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Speech Language Pathologist
The profession of speech language pathology encompasses a wide range of competencies, pertinent to communication and its related disorders. Speech language pathologists (SLP), also called speech therapists, are trained to work with individuals of all ages who experience difficulties in communicating.
Some difficulties result from an identifiable source, such as an articulation disorder caused by a stroke, a hearing loss or cerebral palsy. Many others exist without a clear cause.
Speech language pathologists treat a variety of communication disorders that occur in the areas of articulation, language comprehension, language expression, cognition, oral-motor functioning and swallowing. They work with individuals in one-on-one and/or group situations, conduct speech and language evaluations and provide therapy services.
The primary goal of a speech language pathologist is to support an individual to be able to communicate effectively with others for meeting his/her needs and social relationships in every aspect of life. SLPs use written and oral tests to diagnose the nature and extent of impairment and to record and analyze speech, language and swallowing irregularities.
Then they develop an individualized plan of care, tailored to each patient's needs. For individuals with little or no speech capability, speech language pathologists select augmentative alternative communication methods, including AT devices and sign language. Then the individual is trained on its use.
Speech language pathologists teach individuals how to make sounds, improve his/her voice or increase language skills to communicate more effectively. Speech language pathologists also help clients develop or recover reliable communication skills so they may fulfill educational, vocational and social roles.
As the area of assistive technology has grown, it has become more and more common to find speech language pathologists who specialize in providing assistive technology services to individuals with disabilities. Speech language pathologists frequently receive training in the area of assistive technology and often serve on teams providing comprehensive AT services. These services may include evaluation, recommendation, acquisition and training of low and high technology products.
Speech language pathologists cover various areas, such as augmentative and alternative communication, environmental control, aids to daily living, computer access, positioning and mobility aids, assistive listening devices and low vision aids. Speech language pathologists may provide direct and/or consultative assessment and treating services utilizing one or more types of technology.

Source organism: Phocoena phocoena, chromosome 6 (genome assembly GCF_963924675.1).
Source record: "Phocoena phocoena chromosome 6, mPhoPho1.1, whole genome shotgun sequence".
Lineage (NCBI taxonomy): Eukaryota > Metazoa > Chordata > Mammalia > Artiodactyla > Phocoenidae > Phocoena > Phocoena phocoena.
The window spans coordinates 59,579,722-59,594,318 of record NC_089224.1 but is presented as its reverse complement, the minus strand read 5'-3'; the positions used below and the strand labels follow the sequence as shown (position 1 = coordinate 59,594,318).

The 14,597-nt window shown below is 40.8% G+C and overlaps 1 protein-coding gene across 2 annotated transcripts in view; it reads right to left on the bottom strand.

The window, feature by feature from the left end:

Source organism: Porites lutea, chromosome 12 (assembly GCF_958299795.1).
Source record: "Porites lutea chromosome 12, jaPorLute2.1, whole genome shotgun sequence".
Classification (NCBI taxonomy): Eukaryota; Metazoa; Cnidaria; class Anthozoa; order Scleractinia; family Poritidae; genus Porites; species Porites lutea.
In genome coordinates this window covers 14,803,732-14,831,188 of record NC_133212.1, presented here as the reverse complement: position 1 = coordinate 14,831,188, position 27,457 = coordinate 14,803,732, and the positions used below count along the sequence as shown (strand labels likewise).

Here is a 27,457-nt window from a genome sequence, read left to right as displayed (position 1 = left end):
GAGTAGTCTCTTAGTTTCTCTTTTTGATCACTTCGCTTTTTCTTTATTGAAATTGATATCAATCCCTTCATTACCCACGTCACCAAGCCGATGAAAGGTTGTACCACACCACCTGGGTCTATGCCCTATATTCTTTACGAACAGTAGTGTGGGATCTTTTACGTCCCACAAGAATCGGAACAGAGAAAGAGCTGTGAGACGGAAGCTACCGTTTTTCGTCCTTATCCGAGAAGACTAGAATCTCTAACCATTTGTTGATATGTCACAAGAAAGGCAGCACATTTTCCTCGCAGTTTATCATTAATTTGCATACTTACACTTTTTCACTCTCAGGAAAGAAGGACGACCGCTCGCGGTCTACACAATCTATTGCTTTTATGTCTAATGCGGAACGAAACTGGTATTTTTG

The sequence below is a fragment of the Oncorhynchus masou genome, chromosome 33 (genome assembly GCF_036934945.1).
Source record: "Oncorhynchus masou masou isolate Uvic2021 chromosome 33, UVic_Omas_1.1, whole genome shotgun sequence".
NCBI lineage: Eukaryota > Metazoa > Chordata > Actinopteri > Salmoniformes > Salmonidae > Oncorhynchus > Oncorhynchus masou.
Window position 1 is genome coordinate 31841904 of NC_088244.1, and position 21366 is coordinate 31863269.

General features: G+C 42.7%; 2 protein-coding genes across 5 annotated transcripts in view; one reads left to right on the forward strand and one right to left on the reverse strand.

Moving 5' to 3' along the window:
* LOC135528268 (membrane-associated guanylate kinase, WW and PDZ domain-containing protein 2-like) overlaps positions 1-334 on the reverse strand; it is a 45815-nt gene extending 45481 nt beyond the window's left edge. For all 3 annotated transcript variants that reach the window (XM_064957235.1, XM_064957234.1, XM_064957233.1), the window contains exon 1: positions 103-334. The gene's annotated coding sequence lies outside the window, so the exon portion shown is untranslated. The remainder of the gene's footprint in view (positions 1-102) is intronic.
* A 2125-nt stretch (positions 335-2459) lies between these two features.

They often will consult and coordinate services with other professionals, including audiologists, physical, occupational and recreational therapists, special educators, rehabilitation counselors, psychologists and rehabilitation engineers. A common purpose in the provision of technology services is to support and supplement an individual's existing communication, education, and life skills. This provides an alternate means by which a person can function successfully within his or her environment.
A speech language pathologist can work in a variety of settings from schools and hospitals to private clinics, rehabilitation centers, skilled nursing facilities and individuals' homes. Speech language pathologists must earn a master's degree in speech language pathology and become certified by the American Speech-Language-Hearing Association (ASHA). Click here to visit the ASHA website or call 800-638-8255. Email the Action Center by clicking here.
Many states also require an AT Professional to become licensed by the state department of professional regulations. Some of the colleges with a master's program in speech-language pathology are the University of Illinois, University of Wisconsin, Northwestern University, Purdue University, Indiana University, Western Michigan University, and Michigan State University.